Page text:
One of Albert’s most promising pupils was Adolf Lorenz. Lorenz was eager to become a prominent surgeon and Albert appointed him as a lecturer in surgery. However, Lorenz developed severe eczema of his hands in response to carbolic acid and therefore could not operate in the presence of this antiseptic. He was encouraged by his mentor, Edward Albert, to try “dry surgery,” that is non-operative orthopaedics. For this reason, Lorenz founded the University Outpatient Department for Orthopaedic Surgery where he treated children with skeletal deformities using manipulation, bracing, and plaster dressings.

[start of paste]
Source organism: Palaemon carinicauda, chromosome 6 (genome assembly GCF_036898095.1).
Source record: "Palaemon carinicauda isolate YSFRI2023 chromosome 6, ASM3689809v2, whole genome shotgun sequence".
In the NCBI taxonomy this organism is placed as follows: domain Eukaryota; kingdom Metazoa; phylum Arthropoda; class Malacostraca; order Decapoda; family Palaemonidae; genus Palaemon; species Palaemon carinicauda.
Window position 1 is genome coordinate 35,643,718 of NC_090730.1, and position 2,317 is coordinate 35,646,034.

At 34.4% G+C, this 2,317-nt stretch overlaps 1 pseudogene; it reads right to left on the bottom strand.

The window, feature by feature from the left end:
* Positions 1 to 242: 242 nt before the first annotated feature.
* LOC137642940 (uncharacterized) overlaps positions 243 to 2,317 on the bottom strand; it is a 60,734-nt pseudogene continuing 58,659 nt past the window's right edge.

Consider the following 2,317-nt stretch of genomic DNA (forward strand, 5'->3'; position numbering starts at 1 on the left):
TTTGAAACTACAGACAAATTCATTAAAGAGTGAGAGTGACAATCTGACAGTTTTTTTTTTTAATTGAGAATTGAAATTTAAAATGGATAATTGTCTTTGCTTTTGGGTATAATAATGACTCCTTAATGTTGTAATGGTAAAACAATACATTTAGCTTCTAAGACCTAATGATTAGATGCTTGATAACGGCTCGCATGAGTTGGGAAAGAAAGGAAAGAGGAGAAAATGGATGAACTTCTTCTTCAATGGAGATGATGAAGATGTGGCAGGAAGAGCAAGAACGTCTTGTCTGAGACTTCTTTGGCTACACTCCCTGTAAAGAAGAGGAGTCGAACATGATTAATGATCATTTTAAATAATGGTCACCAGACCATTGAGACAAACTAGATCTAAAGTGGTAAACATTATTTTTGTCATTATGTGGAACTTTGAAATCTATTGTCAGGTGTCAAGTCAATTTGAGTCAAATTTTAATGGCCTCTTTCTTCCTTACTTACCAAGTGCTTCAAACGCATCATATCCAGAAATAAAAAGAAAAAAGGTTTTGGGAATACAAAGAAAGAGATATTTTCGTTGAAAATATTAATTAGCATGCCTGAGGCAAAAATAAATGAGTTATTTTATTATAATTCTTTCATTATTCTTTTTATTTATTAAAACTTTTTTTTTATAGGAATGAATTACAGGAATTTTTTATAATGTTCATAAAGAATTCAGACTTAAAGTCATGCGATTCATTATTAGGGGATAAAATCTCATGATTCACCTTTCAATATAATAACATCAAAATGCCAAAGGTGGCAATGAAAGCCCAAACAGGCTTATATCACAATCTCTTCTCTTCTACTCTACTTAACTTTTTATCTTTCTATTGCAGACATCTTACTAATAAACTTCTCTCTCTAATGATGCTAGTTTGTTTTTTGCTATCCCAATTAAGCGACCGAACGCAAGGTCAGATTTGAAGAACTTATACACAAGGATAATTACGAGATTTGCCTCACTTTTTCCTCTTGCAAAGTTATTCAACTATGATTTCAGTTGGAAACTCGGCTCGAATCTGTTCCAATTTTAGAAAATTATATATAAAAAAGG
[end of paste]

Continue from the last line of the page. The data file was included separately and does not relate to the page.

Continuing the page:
Lorenz is perhaps best known for his treatment of developmental dysplasia of the hip through manipulation and what he called molding reduction, that is, stimulating remodeling of the shallow acetabulum. He was also interested in the treatment of clubfoot, scoliosis, tuberculosis, and paralytic deformities. This slide shows Lorenz applying his technique for treatment of developmental dysplasia of the hip.